The nation's employment picture may look a little shaky, but that doesn't appear to be the case at U.S. seaports. Quite the opposite, in fact: Ports nationwide have been creating jobs and strengthening the economy.
Port-related activities were responsible for 8.4 million American jobs and nearly $2 trillion in economic output in 2006, according to a new report by the economic consulting firm Martin Associates. Nearly 7 million of those jobs were in companies that have some connection to imports and exports, such as retailers, wholesalers, manufacturers, distributors, and logistics companies. The study, "The Local and Regional Economic Impacts of the U.S. Deepwater Port System, 2006," was based on port-specific economic-impact models combined with updated export and import cargo statistics.
On average, the study found, portsector workers today earn about $50,000 annually. That's $13,000 more per year than the National Average Wage Index, as computed by the Social Security Administration.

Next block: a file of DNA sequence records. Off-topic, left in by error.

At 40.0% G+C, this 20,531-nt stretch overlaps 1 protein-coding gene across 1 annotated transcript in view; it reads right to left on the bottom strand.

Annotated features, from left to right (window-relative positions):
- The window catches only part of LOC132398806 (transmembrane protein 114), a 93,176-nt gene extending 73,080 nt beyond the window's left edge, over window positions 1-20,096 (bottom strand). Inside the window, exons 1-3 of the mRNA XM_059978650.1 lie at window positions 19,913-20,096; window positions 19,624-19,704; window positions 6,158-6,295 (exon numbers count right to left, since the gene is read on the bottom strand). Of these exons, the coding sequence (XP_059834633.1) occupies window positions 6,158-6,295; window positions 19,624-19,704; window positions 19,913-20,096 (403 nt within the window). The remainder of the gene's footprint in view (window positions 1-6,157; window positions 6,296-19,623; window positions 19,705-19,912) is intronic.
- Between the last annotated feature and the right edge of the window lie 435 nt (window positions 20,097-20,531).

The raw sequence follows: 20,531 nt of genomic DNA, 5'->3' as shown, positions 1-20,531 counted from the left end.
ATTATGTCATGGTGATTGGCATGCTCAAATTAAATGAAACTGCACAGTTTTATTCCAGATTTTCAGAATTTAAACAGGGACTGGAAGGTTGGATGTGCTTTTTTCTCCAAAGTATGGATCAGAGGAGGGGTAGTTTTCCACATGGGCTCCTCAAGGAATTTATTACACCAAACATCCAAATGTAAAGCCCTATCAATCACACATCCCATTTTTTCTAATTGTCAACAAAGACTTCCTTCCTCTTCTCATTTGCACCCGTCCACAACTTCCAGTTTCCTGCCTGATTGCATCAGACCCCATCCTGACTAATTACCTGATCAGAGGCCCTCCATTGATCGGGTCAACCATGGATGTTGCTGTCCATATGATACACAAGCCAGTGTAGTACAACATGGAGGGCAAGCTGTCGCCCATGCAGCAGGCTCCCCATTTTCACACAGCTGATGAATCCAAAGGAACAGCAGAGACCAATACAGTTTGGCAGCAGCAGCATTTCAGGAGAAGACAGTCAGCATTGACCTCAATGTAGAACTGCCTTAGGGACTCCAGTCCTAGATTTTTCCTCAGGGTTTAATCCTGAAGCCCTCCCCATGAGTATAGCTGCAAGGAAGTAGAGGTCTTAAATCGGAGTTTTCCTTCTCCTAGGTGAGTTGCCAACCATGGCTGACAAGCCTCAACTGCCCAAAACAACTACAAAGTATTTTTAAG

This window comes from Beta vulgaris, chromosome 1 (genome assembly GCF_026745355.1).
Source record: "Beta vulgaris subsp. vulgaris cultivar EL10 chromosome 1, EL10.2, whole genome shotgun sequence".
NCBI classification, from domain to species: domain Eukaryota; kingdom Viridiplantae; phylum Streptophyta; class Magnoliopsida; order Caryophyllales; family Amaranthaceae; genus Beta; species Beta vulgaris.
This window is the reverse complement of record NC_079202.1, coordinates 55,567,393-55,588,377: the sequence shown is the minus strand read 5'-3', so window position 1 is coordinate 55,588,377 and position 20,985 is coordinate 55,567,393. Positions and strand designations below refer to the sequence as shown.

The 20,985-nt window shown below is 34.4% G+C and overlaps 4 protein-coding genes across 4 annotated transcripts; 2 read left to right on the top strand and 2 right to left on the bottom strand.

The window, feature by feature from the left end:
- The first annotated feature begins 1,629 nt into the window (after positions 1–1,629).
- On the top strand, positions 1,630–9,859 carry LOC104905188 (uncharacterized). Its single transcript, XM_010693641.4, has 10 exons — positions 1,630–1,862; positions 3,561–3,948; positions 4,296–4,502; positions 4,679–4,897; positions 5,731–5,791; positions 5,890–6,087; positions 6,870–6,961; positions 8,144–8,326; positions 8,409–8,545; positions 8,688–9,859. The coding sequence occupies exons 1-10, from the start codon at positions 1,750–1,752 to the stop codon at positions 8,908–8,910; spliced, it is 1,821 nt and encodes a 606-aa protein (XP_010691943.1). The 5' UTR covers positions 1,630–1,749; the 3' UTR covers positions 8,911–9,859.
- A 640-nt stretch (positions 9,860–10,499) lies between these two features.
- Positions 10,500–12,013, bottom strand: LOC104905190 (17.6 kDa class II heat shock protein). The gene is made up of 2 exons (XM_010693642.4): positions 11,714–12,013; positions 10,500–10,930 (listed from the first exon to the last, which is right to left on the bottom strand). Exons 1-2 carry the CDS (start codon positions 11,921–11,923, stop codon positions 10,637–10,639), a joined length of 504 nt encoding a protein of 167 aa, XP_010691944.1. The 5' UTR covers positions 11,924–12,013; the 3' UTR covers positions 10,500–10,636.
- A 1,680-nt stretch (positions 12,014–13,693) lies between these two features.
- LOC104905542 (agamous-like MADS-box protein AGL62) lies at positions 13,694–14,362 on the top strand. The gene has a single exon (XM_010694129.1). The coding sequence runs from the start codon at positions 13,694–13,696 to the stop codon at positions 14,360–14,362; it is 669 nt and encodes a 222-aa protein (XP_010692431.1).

The study also reported that businesses that provide goods and services to U.S. seaports either directly or indirectly paid $314.5 billion in total wages and salaries. Furthermore, port-sector businesses generated nearly $2 trillion in business revenues and the value of the goods and services they provided.
"Compared to the last study we developed in 2000 (based upon 1999 data), these figures indicate a significant increase in the financial benefits that the port industry provides the American economy," says Dr. John C. Martin, president of Martin Associates. "This new report shows that port-related activities are contributing to the economy in record numbers."